Standards and specifications of arms and ammunitions and arms commonly used by the police during dispersal at the protests state they could cause serious injuries or death if not fired within range.
Rubber bullets, bean bag rounds and tear gas rounds that categorized as “low-risk” could also pose lethal risks to opponents if they impacted their heads during open fire. At least four reporters were hit by the police in the head since the protests began in June.
On August 11, the police employed pepperball guns to shoot escaping protesters at a close range on an escalator of Exit C, Tai Koo Station, an incident that had been called into question and even described as “executions” shooting by the public.
Pepperball projectiles are not a lethal weapon, said Mak Chin-ho, Assistant Police Commissioner at a press conference a day later. Mak stressed that that the police have strict regulations on weapons for shooting and would review for the range of the pepperball launcher.
On August 19, Fang Chi-kin, Superintendent (Operations), said disclosing the standards and specifications of ammunitions will affect their tactical manoeuvring strategies. However, given wide public concern, review results show the pepperball projectiles were shot at about 1m to 2m from the protesters, which was in line with the manufacturer’s safety guidelines.
Pepperball launcher Tippmann 98 Custom Platinum Basic was made by US company Tippmann Sports LLC. The guidelines stated that the gun uses compressed air, nitrogen or carbon dioxide to fire bullets with a range of over 45 metres. However, the safety warning also states that users should “avoid shooting an opponent at point blank (six feet or less)”. Six feet equals to roughly 1.8 metres.
FactWire tried to factcheck the shooting distance and found that the special tactical squad member holding a pepperball launcher tried to pull a protester from a group of people squeezing onto an escalator, but to no avail. He then took three steps back and fired at least eight pepperball rounds towards the group while stepping forward twice.
Known as LIVE-X, pepperballs used by the police were manufactured by a US company. LIVE-X is a round ball the size of a marble in red and black, while regular PepperBall LIVE rounds are red and white in color. One round of LIVE-X contains PAVA irritant chemical agent that is equivalent to that in 10 regular PepperBall LIVE rounds.
Those exposed to PAVA capsaicin will feel a burning pain on their skin and respiratory tract.
A woman was shot in the eye on August 11. Multiple media footages show a bean bag round wielded at the woman’s goggles as she fell. The bean bag round resembles Model 2581 12 GA Super Sock, a bean bag round used by the police.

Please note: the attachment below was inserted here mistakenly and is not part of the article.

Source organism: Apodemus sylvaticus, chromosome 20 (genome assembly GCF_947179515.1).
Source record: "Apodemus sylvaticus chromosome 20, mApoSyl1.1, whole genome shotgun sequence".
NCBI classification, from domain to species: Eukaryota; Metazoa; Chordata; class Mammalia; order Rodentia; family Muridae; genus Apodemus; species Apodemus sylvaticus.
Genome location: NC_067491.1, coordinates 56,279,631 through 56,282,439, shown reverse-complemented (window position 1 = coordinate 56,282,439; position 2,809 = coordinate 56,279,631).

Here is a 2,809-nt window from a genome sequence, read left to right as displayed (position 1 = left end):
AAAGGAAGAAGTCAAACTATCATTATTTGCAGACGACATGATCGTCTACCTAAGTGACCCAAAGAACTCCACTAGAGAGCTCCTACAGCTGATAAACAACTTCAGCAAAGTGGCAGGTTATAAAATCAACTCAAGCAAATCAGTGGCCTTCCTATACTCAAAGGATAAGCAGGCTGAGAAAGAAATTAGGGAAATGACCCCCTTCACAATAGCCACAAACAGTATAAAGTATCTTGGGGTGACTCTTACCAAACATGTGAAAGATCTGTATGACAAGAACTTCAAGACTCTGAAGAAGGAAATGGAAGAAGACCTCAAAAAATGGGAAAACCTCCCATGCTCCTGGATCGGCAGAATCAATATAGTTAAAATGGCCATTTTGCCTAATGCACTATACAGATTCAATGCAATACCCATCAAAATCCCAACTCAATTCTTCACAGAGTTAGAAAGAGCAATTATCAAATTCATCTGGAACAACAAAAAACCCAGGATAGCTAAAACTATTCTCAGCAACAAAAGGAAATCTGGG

The bean bag rounds are produced by another US company called Combined Tactical Systems. The police use Remington 870 shotgun to fire the Model 2581 12GA Super Sock bean bag rounds.
With a range of 25 metres, serious injuries or death may be caused if it is shot at the head, neck, thorax, heart or spine.
At least four reporters were hit by the police in the head, including Stephen McDonell, BBC’s correspondent in China, since the protests began in June.
On August 5, McDonell said his goggles were hit by the police with a tear gas canister or a rubber bullet.
Known as the 37MM tear gas canisters, the tear gas canisters used by the police were manufactured by NonLethal Technologies in the US. The manufacturer stated that the canister cannot be fired directly at an opponent or it will cause serious injuries or death.
As for projectiles containing hard rubber batons, NonLethal Technologies also stated that it cannot be fired at point blank or else may cause death.
The police have been firing rubber bullets, bean bag rounds, sponge rounds and tear gas rounds multiple times during dispersal at the protests. Last Sunday, a special tactical squad member continuously fired sponge rounds while chasing a protester outside a shopping mall in Tsuen Wan, New Territories. Footage from the Editorial Board of City University of Hong Kong shows how another person had been standing by the road during the chase.
The police must exercise self-control, critically assess whether nearby civilians could be hurt before opening fire and refrain from shooting if they could be injured, a force procedure manual from the Hong Kong Police College states. Under no circumstances should the police perform violent acts as a form of punishment or revenge, according to the police general order.